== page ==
RTB Rewind: The Fatback Band Releases "King Tim III"

RTB Rewind: The Fatback Band Releases "King Tim III"

Published Mon, March 6, 2023 at 3:22 PM EST

In March of 1979, The Fatback Band released "King Tim III" as the b side of their single "You're My Candy Sweet" from their full-length album Fatback XII.

Although there were almost two dozen rap records released in 1979, "King Tim III" (spoken as King Tim The 3rd) is credited as the first modern-day rap record. Rap was of course nothing new in urban communities and to "rap" simply meant to talk. From urban games like "the dozens" and "hand games" to "Jive-talking" disc jockeys like Jocko, Hank Spann, Frankie Crocker and Gary Byrd, rapping was nothing new. Pigmeat Markham, Isaac Hayes, Millie Jackson and other artists had rhythmically talked over music and referred to it as rapping.

However, "King Tim III" was different from the previously mentioned examples of rapping in a few ways.

Tim Washington was an actual MC who came from a fraternity of MCs and even used rhymes from his contemporaries as many did at the time. Many of the rhymes said in "King Tim III" were rhymes said by DJ Hollywood, Eddie Cheba and other early rhyming DJs.

"You just clap your hands then you stomp your feet 'cause you're listenin' to the sound of the sure shot beat/we throw the highs in your eyes, the bass in your face we're the funk machines that rock the human race/'bout a quarter to four somebody was at your door and you wondered who it was/you started to shake and shiver/so I said, "It was me, your little old cus'."

King Tim III wasn't truly a rap record. It was a funk record by a funk band that had rapping on it, but there was as much singing as rapping.

- Leland Robinson to ROCK THE BELLS, 2022

The Sugar Hill Gang's "Rappers Delight" was released on September 16, 1979, and is credited as the first commercially successful rap record. "Rappers Delight" is also the first rap record that many people heard. Although "King Tim III" predates it by six months, and was released on a major label (Spring/Polygram) it failed to secure the sales, radio airplay and overall success of "Rappers Delight."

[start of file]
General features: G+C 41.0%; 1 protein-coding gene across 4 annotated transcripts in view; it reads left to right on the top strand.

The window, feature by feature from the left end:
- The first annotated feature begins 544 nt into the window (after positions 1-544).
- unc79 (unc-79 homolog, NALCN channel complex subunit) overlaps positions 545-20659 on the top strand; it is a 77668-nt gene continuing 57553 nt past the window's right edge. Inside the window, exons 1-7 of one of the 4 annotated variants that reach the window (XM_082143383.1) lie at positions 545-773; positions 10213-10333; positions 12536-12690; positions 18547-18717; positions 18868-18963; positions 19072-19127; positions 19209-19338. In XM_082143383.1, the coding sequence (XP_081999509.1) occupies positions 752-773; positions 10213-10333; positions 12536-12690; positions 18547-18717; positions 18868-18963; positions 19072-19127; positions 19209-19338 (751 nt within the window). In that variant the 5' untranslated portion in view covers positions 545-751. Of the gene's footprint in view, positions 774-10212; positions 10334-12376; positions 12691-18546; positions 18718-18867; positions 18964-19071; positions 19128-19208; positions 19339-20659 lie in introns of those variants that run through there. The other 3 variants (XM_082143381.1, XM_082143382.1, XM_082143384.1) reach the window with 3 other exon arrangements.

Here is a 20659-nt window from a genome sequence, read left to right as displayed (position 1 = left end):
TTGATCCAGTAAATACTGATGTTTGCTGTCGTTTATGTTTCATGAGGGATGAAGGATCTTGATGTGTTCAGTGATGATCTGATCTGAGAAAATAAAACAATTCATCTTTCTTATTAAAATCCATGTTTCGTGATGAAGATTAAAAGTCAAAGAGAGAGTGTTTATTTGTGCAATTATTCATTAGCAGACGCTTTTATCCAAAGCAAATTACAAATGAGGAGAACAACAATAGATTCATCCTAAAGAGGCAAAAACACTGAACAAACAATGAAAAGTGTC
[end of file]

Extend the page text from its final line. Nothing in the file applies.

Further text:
"Rappers Delight" kicked off Sylvia Robinson's Sugar Hill Records, and simultaneously kicked off the rap record industry in the process. Ironically, Sugar Hill artist Cheryll The Pearl, a member of The Sequence, who released the first rap record by a female group, told The Foundation that she heard and was inspired by "King Tim III" prior to hearing "Rappers Delight."

"We were all cheerleaders in Columbia, South Carolina and we started rapping after hearing 'King Tim III',' she said. "We got our record deal in 1979 after we auditioned backstage for Sylvia Robinson at a Sugar Hill Gang show, but we were inspired to rap by hearing 'King Tim III.'"

In 1980, King Tim released "Charley Says," a record credited to him, although backed by The Fatback Band again. "Charley Says" was a song dedicated to roller skating which was still very much a craze at the time. The influence of King Tim as an MC, and of "King Tim III" as a song is undeniable, with many New Yorkers proclaiming that the cadence and style that it was delivered in was closer to what MCs were doing in the parks and indoor parties before rap records.

Tim seems to have disappeared from the music business after 1980, and interviews and pictures of him are extremely rare. He stands as one of Hip-Hop's biggest enigmas, and one of its earliest trendsetters.

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